• Fear is the tool that the mind uses to put a lid on feelings, which at the time they arose were overwhelming and beyond one’s capacity to deal with.

 

Fear manifests in the therapy room as control; the Therapist trying to control what the client looks at and how they process their emotions.

 

3. They have learned to let go of control

 

Learning to let go of the control freak is an essential attribute for Therapists.

 

As Therapists, we have to understand the importance of letting go of the need to control the healing process. This is exactly what the Trainees on the Practitioners course acquire. It isn't something that can be taught in the way a technique can be taught. It is a skill that emerges organically through the process of one’s own emotional clearing.

 

Trainees naturally find they relinquish the need to control and discover a deeper trust in their own inner mind and in the client’s mind. It is through experience and practise that the Trainees come to understand and know the innate healing ability of the mind.

 

4. They trust the process

 

Despite my many years of experience and positive feedback from clients, I still like to ask myself whether I am an effective Therapist.

 

The conclusion I come back to is that I know I can sit with a client, no matter what they are feeling and have 100% belief and confidence (even in the moments they don’t) that they can process, heal and come through whatever pain, suffering and trauma they have experienced.

 

I have sat with clients who are in the absolute depths of despair, feeling suicidal, where - despite the odd moment of doubt and fear because I am feeling the enormity of their feelings - I always come back to a place of absolute trust in the process.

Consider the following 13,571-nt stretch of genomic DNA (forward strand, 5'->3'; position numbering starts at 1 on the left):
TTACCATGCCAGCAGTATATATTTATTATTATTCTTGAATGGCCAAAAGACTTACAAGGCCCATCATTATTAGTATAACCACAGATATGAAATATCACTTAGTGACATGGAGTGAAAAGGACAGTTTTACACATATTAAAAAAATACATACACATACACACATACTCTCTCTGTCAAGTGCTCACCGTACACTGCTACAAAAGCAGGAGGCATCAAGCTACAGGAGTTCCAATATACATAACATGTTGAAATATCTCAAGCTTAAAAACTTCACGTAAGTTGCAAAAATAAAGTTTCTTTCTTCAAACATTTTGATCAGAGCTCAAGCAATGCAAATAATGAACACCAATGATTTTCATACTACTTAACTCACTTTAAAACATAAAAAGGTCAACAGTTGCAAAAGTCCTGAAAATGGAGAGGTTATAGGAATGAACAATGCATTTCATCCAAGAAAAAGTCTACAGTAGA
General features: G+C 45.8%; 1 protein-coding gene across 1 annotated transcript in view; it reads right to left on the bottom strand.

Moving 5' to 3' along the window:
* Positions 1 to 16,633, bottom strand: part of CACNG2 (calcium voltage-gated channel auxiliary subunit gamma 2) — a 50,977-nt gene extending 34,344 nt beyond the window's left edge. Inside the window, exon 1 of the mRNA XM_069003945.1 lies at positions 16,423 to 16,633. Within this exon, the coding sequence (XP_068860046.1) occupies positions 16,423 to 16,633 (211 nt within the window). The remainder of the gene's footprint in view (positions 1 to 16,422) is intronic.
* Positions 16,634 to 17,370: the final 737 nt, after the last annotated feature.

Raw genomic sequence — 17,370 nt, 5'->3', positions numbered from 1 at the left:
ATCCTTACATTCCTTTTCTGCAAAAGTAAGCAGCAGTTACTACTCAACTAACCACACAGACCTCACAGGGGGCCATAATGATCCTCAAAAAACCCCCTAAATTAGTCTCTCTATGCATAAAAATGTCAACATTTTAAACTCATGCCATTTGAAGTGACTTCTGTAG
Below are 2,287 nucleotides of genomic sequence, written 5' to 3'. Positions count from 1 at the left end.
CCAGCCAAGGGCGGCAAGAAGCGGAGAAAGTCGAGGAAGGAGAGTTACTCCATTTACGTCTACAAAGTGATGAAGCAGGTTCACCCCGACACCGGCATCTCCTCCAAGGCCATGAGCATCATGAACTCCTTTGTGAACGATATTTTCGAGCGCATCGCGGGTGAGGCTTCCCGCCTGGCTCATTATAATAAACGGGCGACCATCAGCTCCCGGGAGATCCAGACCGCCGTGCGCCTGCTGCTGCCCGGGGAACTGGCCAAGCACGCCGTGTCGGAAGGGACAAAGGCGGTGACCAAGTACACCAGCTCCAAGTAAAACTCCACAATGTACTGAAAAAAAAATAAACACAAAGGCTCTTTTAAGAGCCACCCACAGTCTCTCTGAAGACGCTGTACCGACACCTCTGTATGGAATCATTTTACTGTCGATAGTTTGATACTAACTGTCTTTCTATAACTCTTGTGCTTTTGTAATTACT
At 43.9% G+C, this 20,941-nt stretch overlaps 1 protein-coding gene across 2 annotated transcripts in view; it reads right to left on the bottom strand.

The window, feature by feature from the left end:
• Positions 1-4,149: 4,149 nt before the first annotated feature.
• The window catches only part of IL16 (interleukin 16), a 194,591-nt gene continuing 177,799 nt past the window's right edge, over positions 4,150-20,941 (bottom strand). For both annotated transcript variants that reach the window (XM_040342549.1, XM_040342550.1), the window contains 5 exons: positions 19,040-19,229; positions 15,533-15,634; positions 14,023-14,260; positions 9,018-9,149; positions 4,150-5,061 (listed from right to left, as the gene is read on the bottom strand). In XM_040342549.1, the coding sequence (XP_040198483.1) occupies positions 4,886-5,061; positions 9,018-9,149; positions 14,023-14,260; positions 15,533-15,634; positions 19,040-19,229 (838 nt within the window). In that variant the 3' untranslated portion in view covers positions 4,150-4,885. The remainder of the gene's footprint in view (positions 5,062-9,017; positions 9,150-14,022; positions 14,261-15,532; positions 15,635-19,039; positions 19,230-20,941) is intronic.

Feeling your feelings, no matter how difficult or frightening those emotions are, is how you set yourself free.

 

I am able to do this because I have processed enough of my own fear. I have been to those very dark places and emerged. I absolutely believe, know and trust that we have the ability to heal whatever trauma we have experienced.

 

I also know that if a client doesn't sit crying or being emotionally demonstrative that this doesn't mean it isn't working. I am confident in myself and in the process to trust the client to take whatever they need out of a session and heal in the way that is perfect for them - no matter what it looks like from the outside. There is no judgment and no expectation either way.

 

Are you ready to go on your own healing journey?

 

This is what the Analytical Hypnotherapy and Psychotherapy Diploma is about. It is not about learning tricks or techniques.

 

It’s about:

  • in-depth personal development

  • diving into your own fears and your own deepest pain and suffering

  • gaining an understanding of the process so you can be there for your clients

 

That’s why the course is a year long and why the journey of learning through experience continues for the new qualified Practitioners long after the course has finished. A lifetime’s worth of experiences do not disappear in one session, a weekend or even a few weeks..

 

Freud wrote, “One day, in retrospect, the years of struggle will strike you as the most beautiful.”

 

I remember hearing that quote when I was in a very intense period of my own healing and balking at it. How could this pain and intensity of feelings be beautiful? Now I get it:

 

Struggle is beautiful because it’s the key to your freedom.

 

Find out more about the Analytical Hypnotherapist training and apply to join this year’s group - healing your own pain so you can sit with others as they do the same is a gift to yourself and the world that you’ll never regret.